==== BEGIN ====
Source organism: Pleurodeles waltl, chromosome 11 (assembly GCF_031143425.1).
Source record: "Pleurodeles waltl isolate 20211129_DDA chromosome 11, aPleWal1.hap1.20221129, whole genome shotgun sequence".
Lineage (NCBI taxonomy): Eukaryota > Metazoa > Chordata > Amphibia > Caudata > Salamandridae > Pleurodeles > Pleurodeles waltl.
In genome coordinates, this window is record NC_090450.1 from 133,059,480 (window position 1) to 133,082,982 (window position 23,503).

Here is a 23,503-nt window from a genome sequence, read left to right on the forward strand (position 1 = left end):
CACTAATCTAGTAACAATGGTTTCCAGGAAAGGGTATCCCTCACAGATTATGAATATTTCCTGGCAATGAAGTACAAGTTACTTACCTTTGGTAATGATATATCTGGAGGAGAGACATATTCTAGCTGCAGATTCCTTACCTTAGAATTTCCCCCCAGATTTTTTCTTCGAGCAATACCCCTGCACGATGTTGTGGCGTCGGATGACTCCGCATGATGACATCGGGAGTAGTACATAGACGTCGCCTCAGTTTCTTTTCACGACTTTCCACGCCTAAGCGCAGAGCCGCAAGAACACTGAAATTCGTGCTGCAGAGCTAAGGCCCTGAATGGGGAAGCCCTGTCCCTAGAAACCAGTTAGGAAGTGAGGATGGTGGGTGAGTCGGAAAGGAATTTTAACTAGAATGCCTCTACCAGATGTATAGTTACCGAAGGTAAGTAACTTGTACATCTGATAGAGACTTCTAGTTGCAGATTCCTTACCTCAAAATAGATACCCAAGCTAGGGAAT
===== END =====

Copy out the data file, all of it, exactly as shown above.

Source organism: Pleurodeles waltl, chromosome 11 (assembly GCF_031143425.1).
Source record: "Pleurodeles waltl isolate 20211129_DDA chromosome 11, aPleWal1.hap1.20221129, whole genome shotgun sequence".
Lineage (NCBI taxonomy): Eukaryota > Metazoa > Chordata > Amphibia > Caudata > Salamandridae > Pleurodeles > Pleurodeles waltl.
In genome coordinates, this window is record NC_090450.1 from 133,059,480 (window position 1) to 133,082,982 (window position 23,503).

Here is a 23,503-nt window from a genome sequence, read left to right on the forward strand (position 1 = left end):
CACTAATCTAGTAACAATGGTTTCCAGGAAAGGGTATCCCTCACAGATTATGAATATTTCCTGGCAATGAAGTACAAGTTACTTACCTTTGGTAATGATATATCTGGAGGAGAGACATATTCTAGCTGCAGATTCCTTACCTTAGAATTTCCCCCCAGATTTTTTCTTCGAGCAATACCCCTGCACGATGTTGTGGCGTCGGATGACTCCGCATGATGACATCGGGAGTAGTACATAGACGTCGCCTCAGTTTCTTTTCACGACTTTCCACGCCTAAGCGCAGAGCCGCAAGAACACTGAAATTCGTGCTGCAGAGCTAAGGCCCTGAATGGGGAAGCCCTGTCCCTAGAAACCAGTTAGGAAGTGAGGATGGTGGGTGAGTCGGAAAGGAATTTTAACTAGAATGCCTCTACCAGATGTATAGTTACCGAAGGTAAGTAACTTGTACATCTGATAGAGACTTCTAGTTGCAGATTCCTTACCTCAAAATAGATACCCAAGCTAGGGAAT